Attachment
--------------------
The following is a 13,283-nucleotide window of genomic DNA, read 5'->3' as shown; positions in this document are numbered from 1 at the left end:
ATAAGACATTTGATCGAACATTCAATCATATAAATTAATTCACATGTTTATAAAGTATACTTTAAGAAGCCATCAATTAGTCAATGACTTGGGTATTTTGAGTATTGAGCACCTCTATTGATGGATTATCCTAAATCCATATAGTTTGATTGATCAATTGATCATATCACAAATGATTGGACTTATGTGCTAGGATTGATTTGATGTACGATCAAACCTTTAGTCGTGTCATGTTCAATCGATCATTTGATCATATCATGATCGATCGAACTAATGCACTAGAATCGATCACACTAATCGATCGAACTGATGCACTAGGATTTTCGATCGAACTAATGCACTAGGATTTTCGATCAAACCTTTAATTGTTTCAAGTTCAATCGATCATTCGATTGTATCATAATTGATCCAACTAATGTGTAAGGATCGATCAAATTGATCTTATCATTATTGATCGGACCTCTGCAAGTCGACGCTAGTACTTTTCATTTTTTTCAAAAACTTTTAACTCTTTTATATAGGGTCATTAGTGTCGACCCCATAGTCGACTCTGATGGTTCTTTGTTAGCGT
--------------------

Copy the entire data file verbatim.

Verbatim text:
The following is a 13,283-nucleotide window of genomic DNA, read 5'->3' as shown; positions in this document are numbered from 1 at the left end:
ATAAGACATTTGATCGAACATTCAATCATATAAATTAATTCACATGTTTATAAAGTATACTTTAAGAAGCCATCAATTAGTCAATGACTTGGGTATTTTGAGTATTGAGCACCTCTATTGATGGATTATCCTAAATCCATATAGTTTGATTGATCAATTGATCATATCACAAATGATTGGACTTATGTGCTAGGATTGATTTGATGTACGATCAAACCTTTAGTCGTGTCATGTTCAATCGATCATTTGATCATATCATGATCGATCGAACTAATGCACTAGAATCGATCACACTAATCGATCGAACTGATGCACTAGGATTTTCGATCGAACTAATGCACTAGGATTTTCGATCAAACCTTTAATTGTTTCAAGTTCAATCGATCATTCGATTGTATCATAATTGATCCAACTAATGTGTAAGGATCGATCAAATTGATCTTATCATTATTGATCGGACCTCTGCAAGTCGACGCTAGTACTTTTCATTTTTTTCAAAAACTTTTAACTCTTTTATATAGGGTCATTAGTGTCGACCCCATAGTCGACTCTGATGGTTCTTTGTTAGCGT